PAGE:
Black-capped chickadees prefer deciduous woodlands, open woods and parks, cottonwood groves, and willow thickets. They are most commonly seen near edges of wooded areas. They are a frequent visitor to backyard feeders. Black-capped chickadees nest in cavities, usually in dead trees or stumps, and are attracted to habitats with suitable nesting locations. During the winter, small flocks of black-capped chickadees can be found in dense conifer forests.

…Black-capped chickadees hop on trees (occasionally on the ground), rather than “walking.” These birds are very active during the day, and can often be seen foraging upside-down. Black-capped chickadees form monogamous pairs which usually stay together for several years. The black-capped chickadee social system has two extremes, one shown by territorial pairs during the breeding season, and the other consisting of non-breeding flocks. These are often mixed species flocks including nuthatches, woodpeckers, kinglets, brown creepers, warblers, and vireos. Black-capped chickadees perform short-distance migrations, but remain in the same general region throughout the year.

Read on for lots more including photos and chickadee calls.

View Diane’s photo background big and see lots more autumn goodness in her Fall slideshow.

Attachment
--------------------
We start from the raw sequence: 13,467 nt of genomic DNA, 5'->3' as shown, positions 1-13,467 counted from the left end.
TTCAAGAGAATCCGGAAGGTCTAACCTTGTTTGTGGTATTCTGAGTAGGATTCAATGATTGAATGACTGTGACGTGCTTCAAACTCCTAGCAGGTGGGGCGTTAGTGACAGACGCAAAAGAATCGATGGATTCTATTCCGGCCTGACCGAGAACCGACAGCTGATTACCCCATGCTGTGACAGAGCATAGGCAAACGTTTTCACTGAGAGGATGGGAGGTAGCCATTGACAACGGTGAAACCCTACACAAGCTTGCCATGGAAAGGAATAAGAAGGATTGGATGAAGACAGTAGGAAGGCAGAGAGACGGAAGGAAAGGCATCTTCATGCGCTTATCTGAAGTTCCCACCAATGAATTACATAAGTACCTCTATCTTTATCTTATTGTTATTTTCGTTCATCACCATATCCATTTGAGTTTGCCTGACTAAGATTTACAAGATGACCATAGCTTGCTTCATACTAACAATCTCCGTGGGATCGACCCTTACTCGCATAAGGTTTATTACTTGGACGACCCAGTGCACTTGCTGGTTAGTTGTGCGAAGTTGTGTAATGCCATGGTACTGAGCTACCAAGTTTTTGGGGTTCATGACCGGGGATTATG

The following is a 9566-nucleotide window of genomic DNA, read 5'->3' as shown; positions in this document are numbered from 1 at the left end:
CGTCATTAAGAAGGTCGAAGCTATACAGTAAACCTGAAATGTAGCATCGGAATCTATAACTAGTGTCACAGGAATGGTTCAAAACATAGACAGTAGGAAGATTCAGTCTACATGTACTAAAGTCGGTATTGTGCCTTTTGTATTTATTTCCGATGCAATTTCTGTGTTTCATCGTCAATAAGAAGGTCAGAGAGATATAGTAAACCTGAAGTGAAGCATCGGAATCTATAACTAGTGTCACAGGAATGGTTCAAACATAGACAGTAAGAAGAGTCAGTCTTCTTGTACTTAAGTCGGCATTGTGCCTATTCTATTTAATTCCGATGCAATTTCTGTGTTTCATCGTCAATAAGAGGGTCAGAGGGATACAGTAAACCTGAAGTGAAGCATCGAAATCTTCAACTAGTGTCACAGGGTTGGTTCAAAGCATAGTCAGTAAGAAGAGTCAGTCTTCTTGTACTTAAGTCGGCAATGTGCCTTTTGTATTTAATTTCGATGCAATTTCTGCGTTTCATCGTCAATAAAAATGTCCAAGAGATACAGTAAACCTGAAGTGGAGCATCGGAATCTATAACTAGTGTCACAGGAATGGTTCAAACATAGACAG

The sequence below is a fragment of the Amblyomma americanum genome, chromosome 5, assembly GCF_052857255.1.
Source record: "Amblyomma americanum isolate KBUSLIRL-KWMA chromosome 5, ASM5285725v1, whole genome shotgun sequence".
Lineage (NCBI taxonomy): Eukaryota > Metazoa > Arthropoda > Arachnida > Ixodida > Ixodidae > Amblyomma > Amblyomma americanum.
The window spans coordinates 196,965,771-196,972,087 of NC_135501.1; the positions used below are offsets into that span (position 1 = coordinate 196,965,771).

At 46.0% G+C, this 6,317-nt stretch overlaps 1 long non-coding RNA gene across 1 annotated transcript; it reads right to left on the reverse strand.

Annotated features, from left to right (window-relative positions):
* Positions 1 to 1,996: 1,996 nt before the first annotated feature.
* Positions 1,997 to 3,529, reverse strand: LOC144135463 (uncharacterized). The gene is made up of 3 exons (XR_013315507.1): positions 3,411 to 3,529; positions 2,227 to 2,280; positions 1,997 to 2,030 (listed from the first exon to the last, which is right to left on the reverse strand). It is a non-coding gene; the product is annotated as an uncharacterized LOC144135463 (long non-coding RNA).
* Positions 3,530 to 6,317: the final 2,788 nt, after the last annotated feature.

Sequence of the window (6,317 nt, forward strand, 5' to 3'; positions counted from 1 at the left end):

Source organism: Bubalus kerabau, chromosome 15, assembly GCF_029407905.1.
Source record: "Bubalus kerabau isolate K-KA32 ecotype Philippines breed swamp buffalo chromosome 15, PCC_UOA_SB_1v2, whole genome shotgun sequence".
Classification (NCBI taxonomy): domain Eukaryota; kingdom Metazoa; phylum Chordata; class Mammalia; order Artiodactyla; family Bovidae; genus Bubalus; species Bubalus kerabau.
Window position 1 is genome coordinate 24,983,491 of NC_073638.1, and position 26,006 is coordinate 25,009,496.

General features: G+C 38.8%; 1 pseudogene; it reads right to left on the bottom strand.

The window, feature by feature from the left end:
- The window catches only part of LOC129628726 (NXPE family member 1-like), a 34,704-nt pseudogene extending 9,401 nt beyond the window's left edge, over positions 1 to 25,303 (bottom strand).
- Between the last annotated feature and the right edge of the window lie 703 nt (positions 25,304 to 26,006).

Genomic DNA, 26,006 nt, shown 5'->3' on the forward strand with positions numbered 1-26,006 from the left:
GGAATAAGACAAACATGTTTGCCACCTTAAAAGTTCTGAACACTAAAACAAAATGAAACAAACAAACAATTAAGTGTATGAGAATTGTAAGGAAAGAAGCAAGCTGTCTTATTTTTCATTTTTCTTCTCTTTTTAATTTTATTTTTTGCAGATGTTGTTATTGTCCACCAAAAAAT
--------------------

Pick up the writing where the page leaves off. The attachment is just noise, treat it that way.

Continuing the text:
More birds and more Fall wallpaper on Michigan in Pictures.

Deadman's Hill Overlook

Deadman’s Hill Overlook, photo by Frank Wulfers

The Michigan DNR’s page on the Jordan River Valley in Northwest Lower Michigan says:

The Jordan River Valley is an 18,000-acre block of state-owned forest land in northeast Antrim County. Good wildlife watching and beautiful scenery are common along the Jordan River, Michigan’s first waterway to be officially designated as a Wild and Scenic River. Much of the area has been proposed as an old growth forest area. Access to the river valley is provided by local county roads and an 18-mile hiking trail, the Jordan Valley Pathway, that winds through this portion of the Mackinaw State Forest. The Pathway contains several loops of varying lengths. One loop begins at Deadman’s Hill, which offers a spectacular vista of the surrounding countryside and river floodplain. A second breathtaking and popular vista is Landslide Overlook. Part of this Pathway is the North Country National Scenic Trail, that when finished, will extend 4,000 miles from New York to North Dakota.